We are nearing the end of our work at Lewanika Hosiptal. Today is Monday, March 7th. Our last day working on the floor: Wednesday March 9th. Then on Thursday we are hosting an appreciation lunch, for the doctors and nurses we have worked with. And then thats it. We pack up, clean house, and catch the bus to Lusaka and then Livingstone... so we can do a bit of sightseeing and lounging by the pool before we head back to Canada.
This experience has been amazing. It has been wierd to feel as though you are living out every cliche life could throw our way, know in advance about the situations we would run into and then be shocked by the way we end up reacting to them. Because really no matter how prepared you think you are in advance, you really don't know how you are going to react until you find yourself ... well... reacting.
Then you discover that all your preconceived notions, don't really matter anymore. Perhaps you never thought you would cry on the floor, or almost pass out (multiple times).... but once you have, there is no point in feeling ashamed (although, at first I did). And no point in wondering if you handled the situation badly because you did what you did for a reason, and you needed to do it... Of course you can still learn from it later.
A huge part of me thought that coming to Zambia would be about hardening my spirit . . . and my stomache. To see the difficult things, the trauma, the poverty, the neglect, blood, guts, pain and torture. Then to learn that life serves these things up and thats just life... "toughen up buttercup". Time to learn to silence the emotional response, the anger, the tears, the disbelief... become dessensitized to the heart break ( and no doubt, in small ways, I have).
But I think the bigger lesson has been to do somewhat the opposite. To learn of course when you need to be strong, wear your poker face, hold down your lunch, and do what needs to be done. The larger part though, has been to recognize when the "weakness of your emotional reaction" and the compassion of the human spirit actually makes you strong. Gives you the strength to work to change your circumstances and to stand up for what you know in your heart is the right thing to do. To use the fire that builds from the pain, to push through the difficult moments and the resistance.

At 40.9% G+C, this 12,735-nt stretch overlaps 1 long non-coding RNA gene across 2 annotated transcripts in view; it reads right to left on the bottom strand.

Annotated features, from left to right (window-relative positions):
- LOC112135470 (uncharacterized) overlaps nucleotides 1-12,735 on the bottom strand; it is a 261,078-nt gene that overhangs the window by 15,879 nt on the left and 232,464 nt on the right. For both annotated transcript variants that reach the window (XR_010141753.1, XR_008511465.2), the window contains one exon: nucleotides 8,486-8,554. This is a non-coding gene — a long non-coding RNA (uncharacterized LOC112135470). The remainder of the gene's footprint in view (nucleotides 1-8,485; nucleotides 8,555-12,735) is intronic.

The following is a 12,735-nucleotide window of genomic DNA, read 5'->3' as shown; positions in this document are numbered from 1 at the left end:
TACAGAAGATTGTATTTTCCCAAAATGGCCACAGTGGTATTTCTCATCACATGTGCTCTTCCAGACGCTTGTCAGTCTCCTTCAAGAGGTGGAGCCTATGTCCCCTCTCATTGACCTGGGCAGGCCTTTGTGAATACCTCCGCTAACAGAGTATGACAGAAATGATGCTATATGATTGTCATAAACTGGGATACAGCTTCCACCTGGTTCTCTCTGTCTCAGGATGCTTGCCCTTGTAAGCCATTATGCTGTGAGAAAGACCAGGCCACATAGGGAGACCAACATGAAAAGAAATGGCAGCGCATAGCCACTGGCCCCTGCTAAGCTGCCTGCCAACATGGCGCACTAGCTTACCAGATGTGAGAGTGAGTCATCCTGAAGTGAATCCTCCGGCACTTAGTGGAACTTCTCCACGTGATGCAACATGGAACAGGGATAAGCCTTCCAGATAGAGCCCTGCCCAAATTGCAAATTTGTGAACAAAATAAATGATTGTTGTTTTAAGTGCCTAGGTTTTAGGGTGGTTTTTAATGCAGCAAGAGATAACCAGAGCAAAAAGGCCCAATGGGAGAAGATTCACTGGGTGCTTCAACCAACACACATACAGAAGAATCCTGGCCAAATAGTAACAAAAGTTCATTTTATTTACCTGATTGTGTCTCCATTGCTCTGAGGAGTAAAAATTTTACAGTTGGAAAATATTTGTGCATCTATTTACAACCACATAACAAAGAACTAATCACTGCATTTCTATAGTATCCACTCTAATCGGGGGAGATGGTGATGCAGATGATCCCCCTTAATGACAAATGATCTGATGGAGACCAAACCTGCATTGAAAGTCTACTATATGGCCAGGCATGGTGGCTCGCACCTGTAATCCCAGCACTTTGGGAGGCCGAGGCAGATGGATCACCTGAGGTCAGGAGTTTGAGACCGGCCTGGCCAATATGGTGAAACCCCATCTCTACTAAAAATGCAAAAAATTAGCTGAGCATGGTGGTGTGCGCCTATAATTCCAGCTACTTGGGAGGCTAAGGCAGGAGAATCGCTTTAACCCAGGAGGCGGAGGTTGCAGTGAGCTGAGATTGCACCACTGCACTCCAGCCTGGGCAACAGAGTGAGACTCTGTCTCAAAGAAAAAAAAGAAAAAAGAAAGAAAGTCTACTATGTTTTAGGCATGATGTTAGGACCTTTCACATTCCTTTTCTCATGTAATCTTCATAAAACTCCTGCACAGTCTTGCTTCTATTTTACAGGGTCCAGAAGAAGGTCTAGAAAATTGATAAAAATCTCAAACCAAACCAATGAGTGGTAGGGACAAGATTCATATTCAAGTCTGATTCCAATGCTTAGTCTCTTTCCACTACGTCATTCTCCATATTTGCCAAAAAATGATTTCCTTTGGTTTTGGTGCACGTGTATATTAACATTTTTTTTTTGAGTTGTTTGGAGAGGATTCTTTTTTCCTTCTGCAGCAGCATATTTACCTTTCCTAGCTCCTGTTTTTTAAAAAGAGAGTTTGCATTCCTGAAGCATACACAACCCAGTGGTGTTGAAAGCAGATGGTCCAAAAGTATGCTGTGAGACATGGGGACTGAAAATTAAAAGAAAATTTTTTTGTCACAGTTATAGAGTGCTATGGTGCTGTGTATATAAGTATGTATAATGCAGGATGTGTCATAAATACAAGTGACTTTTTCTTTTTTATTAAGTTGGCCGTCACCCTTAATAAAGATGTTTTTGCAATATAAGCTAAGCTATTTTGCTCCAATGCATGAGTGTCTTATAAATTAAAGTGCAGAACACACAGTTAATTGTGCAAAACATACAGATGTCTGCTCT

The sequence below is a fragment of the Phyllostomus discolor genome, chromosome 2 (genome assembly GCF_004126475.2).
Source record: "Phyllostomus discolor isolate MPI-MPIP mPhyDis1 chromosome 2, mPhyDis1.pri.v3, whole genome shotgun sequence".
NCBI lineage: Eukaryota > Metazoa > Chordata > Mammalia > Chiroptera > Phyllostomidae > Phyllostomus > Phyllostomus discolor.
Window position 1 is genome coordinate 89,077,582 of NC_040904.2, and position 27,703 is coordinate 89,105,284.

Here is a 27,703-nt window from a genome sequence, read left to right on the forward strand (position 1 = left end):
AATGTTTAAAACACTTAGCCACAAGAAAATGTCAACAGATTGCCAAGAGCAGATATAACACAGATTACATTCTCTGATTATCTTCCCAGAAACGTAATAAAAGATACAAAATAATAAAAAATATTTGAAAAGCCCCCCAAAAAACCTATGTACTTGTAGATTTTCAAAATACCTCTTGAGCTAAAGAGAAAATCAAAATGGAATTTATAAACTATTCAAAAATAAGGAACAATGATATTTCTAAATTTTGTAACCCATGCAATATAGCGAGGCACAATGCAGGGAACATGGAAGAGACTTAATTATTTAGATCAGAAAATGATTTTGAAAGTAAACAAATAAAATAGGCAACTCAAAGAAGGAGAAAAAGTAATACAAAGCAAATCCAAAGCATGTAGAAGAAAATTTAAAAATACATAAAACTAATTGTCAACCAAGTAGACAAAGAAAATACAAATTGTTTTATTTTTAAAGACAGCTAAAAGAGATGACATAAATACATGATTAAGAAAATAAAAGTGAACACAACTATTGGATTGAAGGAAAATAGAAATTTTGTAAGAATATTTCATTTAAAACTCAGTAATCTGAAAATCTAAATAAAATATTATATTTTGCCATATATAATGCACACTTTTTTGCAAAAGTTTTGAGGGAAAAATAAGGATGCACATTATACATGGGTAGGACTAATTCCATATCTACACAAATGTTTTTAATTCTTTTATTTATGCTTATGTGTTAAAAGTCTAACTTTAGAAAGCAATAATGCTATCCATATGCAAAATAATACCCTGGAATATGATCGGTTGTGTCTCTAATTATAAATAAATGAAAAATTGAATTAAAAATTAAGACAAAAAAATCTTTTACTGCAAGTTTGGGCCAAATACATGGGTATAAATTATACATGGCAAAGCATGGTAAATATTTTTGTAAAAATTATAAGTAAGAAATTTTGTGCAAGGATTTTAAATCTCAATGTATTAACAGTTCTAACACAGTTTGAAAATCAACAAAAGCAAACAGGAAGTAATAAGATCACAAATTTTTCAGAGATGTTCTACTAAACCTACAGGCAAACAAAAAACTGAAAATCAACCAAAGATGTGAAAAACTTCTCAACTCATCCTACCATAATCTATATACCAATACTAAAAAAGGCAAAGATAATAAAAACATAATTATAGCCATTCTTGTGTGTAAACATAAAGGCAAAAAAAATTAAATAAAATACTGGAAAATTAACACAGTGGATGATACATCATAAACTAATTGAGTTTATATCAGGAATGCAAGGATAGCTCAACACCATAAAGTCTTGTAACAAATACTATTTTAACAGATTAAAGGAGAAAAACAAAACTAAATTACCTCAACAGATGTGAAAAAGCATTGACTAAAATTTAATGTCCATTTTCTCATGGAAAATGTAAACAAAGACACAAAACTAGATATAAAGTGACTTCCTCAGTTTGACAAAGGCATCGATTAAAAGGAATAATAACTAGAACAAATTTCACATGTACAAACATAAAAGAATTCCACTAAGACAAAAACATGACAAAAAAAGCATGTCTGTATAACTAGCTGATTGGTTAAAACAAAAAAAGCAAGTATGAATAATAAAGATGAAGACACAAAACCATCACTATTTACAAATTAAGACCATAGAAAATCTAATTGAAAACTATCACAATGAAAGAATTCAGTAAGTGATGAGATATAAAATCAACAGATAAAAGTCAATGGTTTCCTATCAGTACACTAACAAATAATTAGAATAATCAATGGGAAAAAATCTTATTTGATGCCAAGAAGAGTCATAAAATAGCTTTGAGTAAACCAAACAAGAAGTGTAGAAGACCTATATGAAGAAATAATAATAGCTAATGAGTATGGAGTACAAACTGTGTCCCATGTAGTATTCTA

Then, to find a graceful, caring way to be strong from a place of love. To advocate for the things that need doing, without stepping on toes and crushing people along the way.
To model and also encourage this newfound ability in those near you. To support the voice of the nurses, doctors, students and patients, and to help them to speak when they are unable to do so.
Lastly to remember, that just because someone is not caring for you, or supporting you, does not mean that you can't care for others. Because in the end the only way to care for yourself and be fair with yourself, is to speak up. Not shut up. To learn that caring for others really is an everyday act, of caring for yourself.
And that is a lesson I can bring home with me.
Regardless of whether I ever come back to Zambia (and I hope I do), Mongu will always hold a piece of my heart. Will always have an influence on the way I see the world around me, and how I treat it.
I owe such a huge thank you to all the Canadians and especially all the Zambians who made it possible for us to be here, and for supporting us on our journey.
So, thank you! And thanks for reading along, and reminding me that my thoughts are not just my own.
Missing those back home. Love always,